My Account: Log In | Join | Renew
Search
Author
Title
Vol.
Issue
Year
1st Page

Abstract

 

This article in CS

  1. Vol. 36 No. 5, p. 1296-1301
     
    Received: Aug 26, 1994
    Published: Sept, 1996


    * Corresponding author(s): nchris@iastate.edu
 View
 Download
 Alerts
 Permissions
 Share

doi:10.2135/cropsci1996.0011183X003600050037x

Response of Three Kentucky Bluegrass Cultivars to Sprayable Nitrogen Fertilizer Programs

  1. Richard W. Moore,
  2. Nick E. Christians  and
  3. Micheal L. Agnew
  1. I owa State Univ. Horticulture Res. Stn., R.R. 1, Ames IA 50010
    D ep. of Horticulture, 106 Horticulture, Iowa State Univ., Ames, IA 50011
    C iba-Geigy Corp., 2323 Old Arch Road, Norristown, PA 19401

Abstract

Abstract

Developing fertilizer programs that match anticipated maintenance levels for Kentucky bluegrass (Poa pratensis L.) is important because cultivars differ in their response to N management. Our objective was to determine the response of ‘Vantage’, ‘Park’, and ‘Majestic’ Kentucky bluegrass to urea, ureaform, methylene urea, and methylol urea applied at a yearly rate of 1.952 kg N 100 m−2 in three application programs: heavy spring, balanced, and late fall. Data collected included visual quality, clipping yield, thatch depth, shoot density, and root weight. Quality ratings were generally highest for the heavy spring program. Urea produced quality ratings that were equal to or higher than the other N sources. Clipping yields were 20 to 67% lower for Majestic than for Vantage or Park. Thatch development was 23% greater in Majestic than in Vantage in 1987 and 16% more in 1988. Majestic produced 18% more thatch accumulation than Park in 1987 and 26% more thatch in 1988. Majestic had more total root mass than Vantage or Park in the spring of 1986 and in the spring and fall of 1987. In the fall after a severe drought (1988), Majestic had 53 and 43% more total root mass than Park and Vantage, respectively. Plots treated with urea produced 6 to 18% more clippings than the other N sources each year. Quick-release N sources performed better than slow-release types. The late fall program resulted in 9% more root mass than the balanced program and 8% more than the heavy spring program at the 0- to 5-cm depth in 1987.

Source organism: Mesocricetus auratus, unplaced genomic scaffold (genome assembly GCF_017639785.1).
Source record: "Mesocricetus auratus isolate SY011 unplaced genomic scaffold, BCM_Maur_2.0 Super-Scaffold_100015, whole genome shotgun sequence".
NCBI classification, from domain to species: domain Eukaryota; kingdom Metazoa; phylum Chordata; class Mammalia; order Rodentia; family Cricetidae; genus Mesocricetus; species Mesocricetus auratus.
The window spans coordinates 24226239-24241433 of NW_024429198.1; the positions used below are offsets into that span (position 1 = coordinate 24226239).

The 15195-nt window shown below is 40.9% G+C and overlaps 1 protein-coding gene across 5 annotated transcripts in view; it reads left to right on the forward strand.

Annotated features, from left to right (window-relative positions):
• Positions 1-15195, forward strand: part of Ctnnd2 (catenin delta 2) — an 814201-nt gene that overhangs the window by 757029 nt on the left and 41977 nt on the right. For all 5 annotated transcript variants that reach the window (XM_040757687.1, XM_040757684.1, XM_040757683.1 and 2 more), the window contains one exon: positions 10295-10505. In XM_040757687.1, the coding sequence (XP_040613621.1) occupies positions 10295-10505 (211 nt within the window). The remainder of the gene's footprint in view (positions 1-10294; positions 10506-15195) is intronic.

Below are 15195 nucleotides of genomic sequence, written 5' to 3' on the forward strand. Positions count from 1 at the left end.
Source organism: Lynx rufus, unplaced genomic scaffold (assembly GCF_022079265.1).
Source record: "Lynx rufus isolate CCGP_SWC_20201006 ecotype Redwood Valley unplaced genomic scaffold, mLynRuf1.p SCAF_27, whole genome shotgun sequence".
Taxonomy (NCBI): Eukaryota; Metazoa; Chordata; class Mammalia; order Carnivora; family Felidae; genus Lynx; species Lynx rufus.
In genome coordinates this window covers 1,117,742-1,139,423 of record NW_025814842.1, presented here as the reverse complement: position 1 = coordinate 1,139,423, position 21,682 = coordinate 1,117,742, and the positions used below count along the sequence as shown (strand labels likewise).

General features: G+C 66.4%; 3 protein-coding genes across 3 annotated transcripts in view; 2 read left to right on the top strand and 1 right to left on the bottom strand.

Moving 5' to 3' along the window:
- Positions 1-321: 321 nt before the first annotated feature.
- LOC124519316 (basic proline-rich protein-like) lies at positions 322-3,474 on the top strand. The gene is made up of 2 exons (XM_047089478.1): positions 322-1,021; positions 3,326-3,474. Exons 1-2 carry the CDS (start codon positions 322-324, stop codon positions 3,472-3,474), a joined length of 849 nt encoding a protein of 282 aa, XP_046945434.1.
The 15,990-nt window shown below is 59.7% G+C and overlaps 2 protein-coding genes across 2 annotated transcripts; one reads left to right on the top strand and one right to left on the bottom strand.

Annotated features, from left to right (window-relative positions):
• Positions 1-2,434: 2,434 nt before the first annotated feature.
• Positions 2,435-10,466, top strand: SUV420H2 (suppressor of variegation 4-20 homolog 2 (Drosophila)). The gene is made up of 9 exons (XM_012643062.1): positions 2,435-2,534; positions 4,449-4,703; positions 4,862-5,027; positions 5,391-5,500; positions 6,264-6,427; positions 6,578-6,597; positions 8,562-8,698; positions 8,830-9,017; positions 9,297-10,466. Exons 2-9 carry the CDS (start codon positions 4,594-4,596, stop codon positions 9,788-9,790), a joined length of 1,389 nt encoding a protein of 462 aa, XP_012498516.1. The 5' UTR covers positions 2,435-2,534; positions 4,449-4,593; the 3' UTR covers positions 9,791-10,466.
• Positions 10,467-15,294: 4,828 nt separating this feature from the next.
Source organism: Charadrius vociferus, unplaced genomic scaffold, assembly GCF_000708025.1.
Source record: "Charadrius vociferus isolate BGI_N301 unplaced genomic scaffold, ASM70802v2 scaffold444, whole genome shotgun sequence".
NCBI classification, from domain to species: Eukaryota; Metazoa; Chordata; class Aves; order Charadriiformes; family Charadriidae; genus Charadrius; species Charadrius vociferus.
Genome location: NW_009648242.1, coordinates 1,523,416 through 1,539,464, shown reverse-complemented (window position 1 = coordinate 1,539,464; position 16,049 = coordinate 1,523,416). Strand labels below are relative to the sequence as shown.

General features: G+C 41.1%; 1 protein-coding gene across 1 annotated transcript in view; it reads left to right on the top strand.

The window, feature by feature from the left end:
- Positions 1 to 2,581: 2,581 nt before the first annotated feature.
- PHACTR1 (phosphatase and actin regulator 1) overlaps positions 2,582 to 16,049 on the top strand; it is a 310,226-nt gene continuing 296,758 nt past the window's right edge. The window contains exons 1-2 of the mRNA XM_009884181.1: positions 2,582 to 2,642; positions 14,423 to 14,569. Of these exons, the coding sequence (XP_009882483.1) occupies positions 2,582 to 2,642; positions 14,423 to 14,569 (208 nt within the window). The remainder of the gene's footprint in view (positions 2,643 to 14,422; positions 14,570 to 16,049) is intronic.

Iowa Agriculture and Home Economics Exp. Stn. Journal no. J-15971 Project No. 3149.

  Please view the pdf by using the Full Text (PDF) link under 'View' to the left.

Copyright © .